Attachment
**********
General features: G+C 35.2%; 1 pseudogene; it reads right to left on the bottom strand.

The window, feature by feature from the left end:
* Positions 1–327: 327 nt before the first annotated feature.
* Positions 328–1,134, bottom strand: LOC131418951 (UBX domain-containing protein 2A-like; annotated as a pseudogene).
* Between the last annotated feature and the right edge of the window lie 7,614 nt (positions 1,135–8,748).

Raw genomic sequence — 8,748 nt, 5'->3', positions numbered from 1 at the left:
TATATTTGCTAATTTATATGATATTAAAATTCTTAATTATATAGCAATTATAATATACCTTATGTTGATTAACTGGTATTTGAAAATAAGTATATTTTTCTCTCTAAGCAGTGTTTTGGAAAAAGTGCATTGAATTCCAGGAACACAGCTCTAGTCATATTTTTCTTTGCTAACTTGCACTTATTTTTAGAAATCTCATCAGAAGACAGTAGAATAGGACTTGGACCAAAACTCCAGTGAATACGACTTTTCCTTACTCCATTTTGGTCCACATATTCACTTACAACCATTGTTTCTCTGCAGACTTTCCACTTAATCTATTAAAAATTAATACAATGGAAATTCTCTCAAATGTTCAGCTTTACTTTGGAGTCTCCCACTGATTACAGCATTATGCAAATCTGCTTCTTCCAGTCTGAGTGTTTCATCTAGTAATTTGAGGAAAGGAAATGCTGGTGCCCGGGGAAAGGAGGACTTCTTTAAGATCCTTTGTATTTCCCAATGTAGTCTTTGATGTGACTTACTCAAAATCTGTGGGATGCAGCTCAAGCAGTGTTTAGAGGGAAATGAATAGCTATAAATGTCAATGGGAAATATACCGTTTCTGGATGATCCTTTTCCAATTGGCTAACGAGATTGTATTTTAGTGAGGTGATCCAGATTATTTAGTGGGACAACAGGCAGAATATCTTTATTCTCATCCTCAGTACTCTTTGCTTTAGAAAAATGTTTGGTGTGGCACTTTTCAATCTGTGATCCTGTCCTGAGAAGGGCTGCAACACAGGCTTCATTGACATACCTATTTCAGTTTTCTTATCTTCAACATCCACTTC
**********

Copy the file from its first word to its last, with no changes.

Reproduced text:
General features: G+C 35.2%; 1 pseudogene; it reads right to left on the bottom strand.

The window, feature by feature from the left end:
* Positions 1–327: 327 nt before the first annotated feature.
* Positions 328–1,134, bottom strand: LOC131418951 (UBX domain-containing protein 2A-like; annotated as a pseudogene).
* Between the last annotated feature and the right edge of the window lie 7,614 nt (positions 1,135–8,748).

Raw genomic sequence — 8,748 nt, 5'->3', positions numbered from 1 at the left:
TATATTTGCTAATTTATATGATATTAAAATTCTTAATTATATAGCAATTATAATATACCTTATGTTGATTAACTGGTATTTGAAAATAAGTATATTTTTCTCTCTAAGCAGTGTTTTGGAAAAAGTGCATTGAATTCCAGGAACACAGCTCTAGTCATATTTTTCTTTGCTAACTTGCACTTATTTTTAGAAATCTCATCAGAAGACAGTAGAATAGGACTTGGACCAAAACTCCAGTGAATACGACTTTTCCTTACTCCATTTTGGTCCACATATTCACTTACAACCATTGTTTCTCTGCAGACTTTCCACTTAATCTATTAAAAATTAATACAATGGAAATTCTCTCAAATGTTCAGCTTTACTTTGGAGTCTCCCACTGATTACAGCATTATGCAAATCTGCTTCTTCCAGTCTGAGTGTTTCATCTAGTAATTTGAGGAAAGGAAATGCTGGTGCCCGGGGAAAGGAGGACTTCTTTAAGATCCTTTGTATTTCCCAATGTAGTCTTTGATGTGACTTACTCAAAATCTGTGGGATGCAGCTCAAGCAGTGTTTAGAGGGAAATGAATAGCTATAAATGTCAATGGGAAATATACCGTTTCTGGATGATCCTTTTCCAATTGGCTAACGAGATTGTATTTTAGTGAGGTGATCCAGATTATTTAGTGGGACAACAGGCAGAATATCTTTATTCTCATCCTCAGTACTCTTTGCTTTAGAAAAATGTTTGGTGTGGCACTTTTCAATCTGTGATCCTGTCCTGAGAAGGGCTGCAACACAGGCTTCATTGACATACCTATTTCAGTTTTCTTATCTTCAACATCCACTTC